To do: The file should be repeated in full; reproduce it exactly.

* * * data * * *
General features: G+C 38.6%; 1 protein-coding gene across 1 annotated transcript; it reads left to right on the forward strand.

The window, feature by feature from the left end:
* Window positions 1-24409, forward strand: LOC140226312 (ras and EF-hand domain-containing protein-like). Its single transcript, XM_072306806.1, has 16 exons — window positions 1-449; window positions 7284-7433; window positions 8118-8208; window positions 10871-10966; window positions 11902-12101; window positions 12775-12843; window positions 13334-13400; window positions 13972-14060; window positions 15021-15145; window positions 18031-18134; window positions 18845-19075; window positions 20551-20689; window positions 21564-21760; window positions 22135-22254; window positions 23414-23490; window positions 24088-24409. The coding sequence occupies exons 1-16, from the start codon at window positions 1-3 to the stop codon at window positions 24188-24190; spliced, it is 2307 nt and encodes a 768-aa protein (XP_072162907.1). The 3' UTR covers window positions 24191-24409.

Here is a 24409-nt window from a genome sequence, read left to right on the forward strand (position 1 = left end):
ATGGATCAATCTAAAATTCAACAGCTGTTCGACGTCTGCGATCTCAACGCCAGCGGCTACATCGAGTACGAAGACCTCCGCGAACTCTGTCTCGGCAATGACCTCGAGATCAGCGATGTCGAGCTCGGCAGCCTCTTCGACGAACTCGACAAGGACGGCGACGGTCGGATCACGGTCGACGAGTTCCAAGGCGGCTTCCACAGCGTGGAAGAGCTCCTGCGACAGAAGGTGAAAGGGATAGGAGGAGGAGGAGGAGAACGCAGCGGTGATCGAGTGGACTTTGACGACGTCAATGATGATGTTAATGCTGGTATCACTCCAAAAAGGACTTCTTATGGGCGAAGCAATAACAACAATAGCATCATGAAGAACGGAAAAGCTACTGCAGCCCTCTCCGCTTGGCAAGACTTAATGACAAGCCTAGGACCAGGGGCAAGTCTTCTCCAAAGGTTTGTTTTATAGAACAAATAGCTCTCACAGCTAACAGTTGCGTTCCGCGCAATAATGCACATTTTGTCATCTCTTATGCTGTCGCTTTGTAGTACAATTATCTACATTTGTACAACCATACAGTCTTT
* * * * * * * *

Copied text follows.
General features: G+C 38.6%; 1 protein-coding gene across 1 annotated transcript; it reads left to right on the forward strand.

The window, feature by feature from the left end:
* Window positions 1-24409, forward strand: LOC140226312 (ras and EF-hand domain-containing protein-like). Its single transcript, XM_072306806.1, has 16 exons — window positions 1-449; window positions 7284-7433; window positions 8118-8208; window positions 10871-10966; window positions 11902-12101; window positions 12775-12843; window positions 13334-13400; window positions 13972-14060; window positions 15021-15145; window positions 18031-18134; window positions 18845-19075; window positions 20551-20689; window positions 21564-21760; window positions 22135-22254; window positions 23414-23490; window positions 24088-24409. The coding sequence occupies exons 1-16, from the start codon at window positions 1-3 to the stop codon at window positions 24188-24190; spliced, it is 2307 nt and encodes a 768-aa protein (XP_072162907.1). The 3' UTR covers window positions 24191-24409.

Here is a 24409-nt window from a genome sequence, read left to right on the forward strand (position 1 = left end):
ATGGATCAATCTAAAATTCAACAGCTGTTCGACGTCTGCGATCTCAACGCCAGCGGCTACATCGAGTACGAAGACCTCCGCGAACTCTGTCTCGGCAATGACCTCGAGATCAGCGATGTCGAGCTCGGCAGCCTCTTCGACGAACTCGACAAGGACGGCGACGGTCGGATCACGGTCGACGAGTTCCAAGGCGGCTTCCACAGCGTGGAAGAGCTCCTGCGACAGAAGGTGAAAGGGATAGGAGGAGGAGGAGGAGAACGCAGCGGTGATCGAGTGGACTTTGACGACGTCAATGATGATGTTAATGCTGGTATCACTCCAAAAAGGACTTCTTATGGGCGAAGCAATAACAACAATAGCATCATGAAGAACGGAAAAGCTACTGCAGCCCTCTCCGCTTGGCAAGACTTAATGACAAGCCTAGGACCAGGGGCAAGTCTTCTCCAAAGGTTTGTTTTATAGAACAAATAGCTCTCACAGCTAACAGTTGCGTTCCGCGCAATAATGCACATTTTGTCATCTCTTATGCTGTCGCTTTGTAGTACAATTATCTACATTTGTACAACCATACAGTCTTT